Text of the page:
Hollywood Tracer Study: Contour plot of SF6 concentrations encountered during the survey on June 7-9, 2004. The sampling locations along the cruise track are indicated by the + symbols.
Hollywood tracer study.

The fate of effluent from point sources into the coastal ocean is of Interest because of the recognized potential impact of excess nutrients and other chemical entities on coastal ecosystems.  In particular, coral reef tracks along the east coast of Florida are thought to be sensitive to water chemistry perturbations.  Moreover, attribution of the far-field sources of low level contaminants is not straightforward as there are several major outfalls along the Florida coast and numerous non-point source inputs.  Determining the origin of the material is often controversial because of lack of unequivocal markers of point sources.  One method of following the flow from specific point sources is to tag the effluent with a substance that has low background levels in the environment and can be measured at low concentrations.  Fluorescent dyes such as rhodamine-WT have been used extensively for this purpose and are approved in EPA protocols to quantify near-field dilutions.  Another tracer with a lower limit of detection is sulfur hexafluoride (SF6).  Ease of injection, in situ detection, and reasonable stability in natural water along with low toxicity at dilute concentrations make these good tracers for this purpose.

An outfall tracer study was conducted on the Hollywood treated-wastewater (TWW) outfall in June 2004 by injecting SF6 gas into the outfall pipe over the course of six days.   Under the physical and meteorological conditions encountered during the study, the surface SF6 concentrations showed that the discharged water flowed northward parallel to the coast with a broadening of the width of the plume to about 3 km at the farthest point sampled, 66 km from the outfall.  The discharge was fully mixed throughout the water column within 13 km of the outfall terminus.  In the first 20 km from the outfall, SF6 surface concentrations were highly variable, while beyond this the SF6 concentrations decreased monotonically going northward.  Maximum concentrations decreased by about 200-fold per kilometer from the outfall to the northern end of the study area.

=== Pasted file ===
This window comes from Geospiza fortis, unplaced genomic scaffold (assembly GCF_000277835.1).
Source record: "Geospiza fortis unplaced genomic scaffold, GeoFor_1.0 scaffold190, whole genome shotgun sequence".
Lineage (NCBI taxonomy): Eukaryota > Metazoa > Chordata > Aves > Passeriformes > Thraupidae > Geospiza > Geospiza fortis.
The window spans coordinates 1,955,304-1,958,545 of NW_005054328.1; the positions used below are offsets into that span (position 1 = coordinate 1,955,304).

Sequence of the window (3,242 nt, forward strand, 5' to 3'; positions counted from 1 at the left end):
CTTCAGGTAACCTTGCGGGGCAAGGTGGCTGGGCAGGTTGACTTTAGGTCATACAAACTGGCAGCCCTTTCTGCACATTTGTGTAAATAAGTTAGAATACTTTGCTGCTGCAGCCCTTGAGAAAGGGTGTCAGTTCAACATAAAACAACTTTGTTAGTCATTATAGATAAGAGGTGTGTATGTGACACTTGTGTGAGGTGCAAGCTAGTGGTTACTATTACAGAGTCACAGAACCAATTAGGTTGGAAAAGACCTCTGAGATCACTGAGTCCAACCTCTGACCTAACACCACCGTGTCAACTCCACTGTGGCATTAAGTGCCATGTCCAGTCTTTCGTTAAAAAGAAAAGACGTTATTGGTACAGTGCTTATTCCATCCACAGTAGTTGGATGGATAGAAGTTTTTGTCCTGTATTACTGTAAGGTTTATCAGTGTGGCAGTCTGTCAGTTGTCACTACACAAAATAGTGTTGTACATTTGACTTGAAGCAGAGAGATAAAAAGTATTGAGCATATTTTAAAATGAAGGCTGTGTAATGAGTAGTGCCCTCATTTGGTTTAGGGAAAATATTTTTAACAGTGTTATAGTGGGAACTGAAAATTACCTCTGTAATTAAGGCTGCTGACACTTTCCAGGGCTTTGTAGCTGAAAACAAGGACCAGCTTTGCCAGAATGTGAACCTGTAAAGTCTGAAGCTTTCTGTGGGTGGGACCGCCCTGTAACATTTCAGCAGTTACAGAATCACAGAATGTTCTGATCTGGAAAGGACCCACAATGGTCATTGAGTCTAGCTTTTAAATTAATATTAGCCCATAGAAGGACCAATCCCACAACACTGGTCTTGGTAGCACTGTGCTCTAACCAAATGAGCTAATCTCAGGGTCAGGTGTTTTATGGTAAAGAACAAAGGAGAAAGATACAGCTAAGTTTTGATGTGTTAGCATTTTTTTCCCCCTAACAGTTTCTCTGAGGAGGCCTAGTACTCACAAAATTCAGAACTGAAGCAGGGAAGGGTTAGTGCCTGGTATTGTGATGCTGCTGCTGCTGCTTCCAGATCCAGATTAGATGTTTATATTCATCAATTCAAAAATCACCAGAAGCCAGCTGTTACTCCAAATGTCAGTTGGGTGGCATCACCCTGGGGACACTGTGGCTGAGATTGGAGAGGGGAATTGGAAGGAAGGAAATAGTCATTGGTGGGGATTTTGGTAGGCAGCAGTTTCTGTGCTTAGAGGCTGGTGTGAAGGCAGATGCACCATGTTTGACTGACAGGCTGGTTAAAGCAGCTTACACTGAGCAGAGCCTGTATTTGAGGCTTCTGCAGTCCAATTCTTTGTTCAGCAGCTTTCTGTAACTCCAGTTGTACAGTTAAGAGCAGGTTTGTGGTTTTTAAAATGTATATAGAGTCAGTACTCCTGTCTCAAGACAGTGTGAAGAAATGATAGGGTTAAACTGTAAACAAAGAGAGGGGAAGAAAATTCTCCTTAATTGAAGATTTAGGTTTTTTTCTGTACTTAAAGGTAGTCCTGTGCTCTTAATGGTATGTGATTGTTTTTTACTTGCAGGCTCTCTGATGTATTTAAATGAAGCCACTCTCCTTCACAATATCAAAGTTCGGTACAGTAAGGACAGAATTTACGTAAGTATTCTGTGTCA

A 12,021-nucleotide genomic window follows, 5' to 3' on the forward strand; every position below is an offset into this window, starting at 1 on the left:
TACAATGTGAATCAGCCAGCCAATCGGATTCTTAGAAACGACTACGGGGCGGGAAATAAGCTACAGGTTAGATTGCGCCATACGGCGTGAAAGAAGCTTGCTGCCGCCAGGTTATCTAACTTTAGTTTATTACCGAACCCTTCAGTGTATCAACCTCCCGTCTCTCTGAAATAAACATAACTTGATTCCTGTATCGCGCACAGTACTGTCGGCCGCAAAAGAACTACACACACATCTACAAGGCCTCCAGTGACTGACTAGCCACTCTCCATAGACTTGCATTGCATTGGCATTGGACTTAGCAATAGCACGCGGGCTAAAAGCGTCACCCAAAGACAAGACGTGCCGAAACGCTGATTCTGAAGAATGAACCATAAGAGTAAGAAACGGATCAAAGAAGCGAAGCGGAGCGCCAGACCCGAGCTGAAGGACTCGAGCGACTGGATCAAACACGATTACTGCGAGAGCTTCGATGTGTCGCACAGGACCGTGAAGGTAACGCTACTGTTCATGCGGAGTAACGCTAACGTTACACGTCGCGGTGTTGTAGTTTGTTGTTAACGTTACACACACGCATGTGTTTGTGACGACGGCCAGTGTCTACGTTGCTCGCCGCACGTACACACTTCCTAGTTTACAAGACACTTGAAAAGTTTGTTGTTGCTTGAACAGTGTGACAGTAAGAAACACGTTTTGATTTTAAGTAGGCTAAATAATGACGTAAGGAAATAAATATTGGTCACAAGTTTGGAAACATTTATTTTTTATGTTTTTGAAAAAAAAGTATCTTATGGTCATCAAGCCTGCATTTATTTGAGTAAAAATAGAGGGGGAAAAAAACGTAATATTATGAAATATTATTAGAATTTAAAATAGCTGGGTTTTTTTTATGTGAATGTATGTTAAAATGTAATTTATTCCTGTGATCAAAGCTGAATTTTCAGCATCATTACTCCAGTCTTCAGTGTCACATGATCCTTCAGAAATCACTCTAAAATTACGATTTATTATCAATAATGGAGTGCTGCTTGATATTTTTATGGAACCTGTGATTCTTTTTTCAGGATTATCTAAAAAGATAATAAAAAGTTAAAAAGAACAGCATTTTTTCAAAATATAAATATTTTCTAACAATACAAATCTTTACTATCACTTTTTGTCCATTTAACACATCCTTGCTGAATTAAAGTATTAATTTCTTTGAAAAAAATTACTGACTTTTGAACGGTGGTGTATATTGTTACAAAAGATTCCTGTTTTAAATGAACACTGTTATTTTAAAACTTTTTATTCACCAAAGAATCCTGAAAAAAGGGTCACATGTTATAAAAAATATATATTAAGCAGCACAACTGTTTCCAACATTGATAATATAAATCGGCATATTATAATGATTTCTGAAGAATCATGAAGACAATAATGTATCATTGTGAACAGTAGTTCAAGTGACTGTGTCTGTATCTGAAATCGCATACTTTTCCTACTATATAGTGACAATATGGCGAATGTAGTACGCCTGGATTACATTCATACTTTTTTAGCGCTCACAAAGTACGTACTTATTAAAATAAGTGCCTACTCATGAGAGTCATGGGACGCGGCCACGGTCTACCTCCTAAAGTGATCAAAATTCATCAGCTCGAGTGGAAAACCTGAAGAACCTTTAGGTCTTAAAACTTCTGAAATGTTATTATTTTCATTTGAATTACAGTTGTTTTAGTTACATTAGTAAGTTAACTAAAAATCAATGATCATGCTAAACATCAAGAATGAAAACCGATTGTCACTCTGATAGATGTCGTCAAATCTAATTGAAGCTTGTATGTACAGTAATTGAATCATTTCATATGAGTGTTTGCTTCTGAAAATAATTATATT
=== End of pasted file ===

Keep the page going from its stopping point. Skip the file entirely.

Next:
Reference: Wanninkhof R, K Sullivan, W Dammann, J Proni, F Bloetscher, A Soloviev, and T Carsey.  Farfield tracing of a point source discharge plume in the coastal ocean using sulfur hexafluoride, Environ. Sci. Technol. 39: 8883-8890. 2005 (PDF).

Additional tracer studies have been performed at the Boynton Inlet and at the South Central Regional Wastewater Treatment and Disposal Plant ocean outfall during 2007. At both sites, two chemical tracers (sulfur hexafluoride and rhodamine-wt were injected into outgoing flow and were then tracked by two research vessels. Two tracking two boats were used, the Coral Reef II and the NOAA research vessel Cable. Samples obtained from both boats were analyzed for a variety of chemicals (in addition to the tracer chemicals) including nitrate, nitrite, ammonium. In addition, acoustic instrumentation was employed on the boats and at various locations in the vicinity to gather information on ocean current velocity and direction. A side-looking acoustic instrument was installed at the Inlet to measure the current flowing in and out during daily tidal cycles. These data and other related data are presented in a NOAA Technical Report listed in the Publications page.